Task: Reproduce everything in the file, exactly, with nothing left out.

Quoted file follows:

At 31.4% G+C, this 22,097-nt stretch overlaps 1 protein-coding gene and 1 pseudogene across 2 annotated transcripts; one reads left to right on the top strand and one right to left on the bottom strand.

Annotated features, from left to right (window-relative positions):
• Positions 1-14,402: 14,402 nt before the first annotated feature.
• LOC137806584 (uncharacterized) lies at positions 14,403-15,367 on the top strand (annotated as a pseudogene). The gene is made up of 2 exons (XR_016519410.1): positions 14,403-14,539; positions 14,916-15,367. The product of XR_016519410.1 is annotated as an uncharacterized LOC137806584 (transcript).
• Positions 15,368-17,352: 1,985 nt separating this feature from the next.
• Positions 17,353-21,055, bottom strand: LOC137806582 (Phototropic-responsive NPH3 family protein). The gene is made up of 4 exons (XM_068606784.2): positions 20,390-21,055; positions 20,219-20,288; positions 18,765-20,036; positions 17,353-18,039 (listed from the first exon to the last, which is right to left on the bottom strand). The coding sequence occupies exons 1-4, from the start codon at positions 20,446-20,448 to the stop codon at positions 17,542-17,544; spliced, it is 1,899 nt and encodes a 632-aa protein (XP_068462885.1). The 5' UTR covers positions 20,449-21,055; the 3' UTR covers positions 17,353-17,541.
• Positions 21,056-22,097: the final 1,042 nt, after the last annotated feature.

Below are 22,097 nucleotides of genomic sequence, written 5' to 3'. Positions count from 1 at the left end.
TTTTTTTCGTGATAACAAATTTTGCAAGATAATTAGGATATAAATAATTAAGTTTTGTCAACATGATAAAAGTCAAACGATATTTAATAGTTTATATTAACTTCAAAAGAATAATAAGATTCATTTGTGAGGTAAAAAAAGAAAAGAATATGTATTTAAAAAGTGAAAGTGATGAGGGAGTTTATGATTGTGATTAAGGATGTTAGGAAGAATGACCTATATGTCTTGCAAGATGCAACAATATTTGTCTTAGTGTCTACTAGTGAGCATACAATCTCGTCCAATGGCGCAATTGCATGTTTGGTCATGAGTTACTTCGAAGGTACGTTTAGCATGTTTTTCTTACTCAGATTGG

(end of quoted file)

At 31.4% G+C, this 22,097-nt stretch overlaps 1 protein-coding gene and 1 pseudogene across 2 annotated transcripts; one reads left to right on the top strand and one right to left on the bottom strand.

Annotated features, from left to right (window-relative positions):
• Positions 1-14,402: 14,402 nt before the first annotated feature.
• LOC137806584 (uncharacterized) lies at positions 14,403-15,367 on the top strand (annotated as a pseudogene). The gene is made up of 2 exons (XR_016519410.1): positions 14,403-14,539; positions 14,916-15,367. The product of XR_016519410.1 is annotated as an uncharacterized LOC137806584 (transcript).
• Positions 15,368-17,352: 1,985 nt separating this feature from the next.
• Positions 17,353-21,055, bottom strand: LOC137806582 (Phototropic-responsive NPH3 family protein). The gene is made up of 4 exons (XM_068606784.2): positions 20,390-21,055; positions 20,219-20,288; positions 18,765-20,036; positions 17,353-18,039 (listed from the first exon to the last, which is right to left on the bottom strand). The coding sequence occupies exons 1-4, from the start codon at positions 20,446-20,448 to the stop codon at positions 17,542-17,544; spliced, it is 1,899 nt and encodes a 632-aa protein (XP_068462885.1). The 5' UTR covers positions 20,449-21,055; the 3' UTR covers positions 17,353-17,541.
• Positions 21,056-22,097: the final 1,042 nt, after the last annotated feature.

Below are 22,097 nucleotides of genomic sequence, written 5' to 3'. Positions count from 1 at the left end.
TTTTTTTCGTGATAACAAATTTTGCAAGATAATTAGGATATAAATAATTAAGTTTTGTCAACATGATAAAAGTCAAACGATATTTAATAGTTTATATTAACTTCAAAAGAATAATAAGATTCATTTGTGAGGTAAAAAAAGAAAAGAATATGTATTTAAAAAGTGAAAGTGATGAGGGAGTTTATGATTGTGATTAAGGATGTTAGGAAGAATGACCTATATGTCTTGCAAGATGCAACAATATTTGTCTTAGTGTCTACTAGTGAGCATACAATCTCGTCCAATGGCGCAATTGCATGTTTGGTCATGAGTTACTTCGAAGGTACGTTTAGCATGTTTTTCTTACTCAGATTGG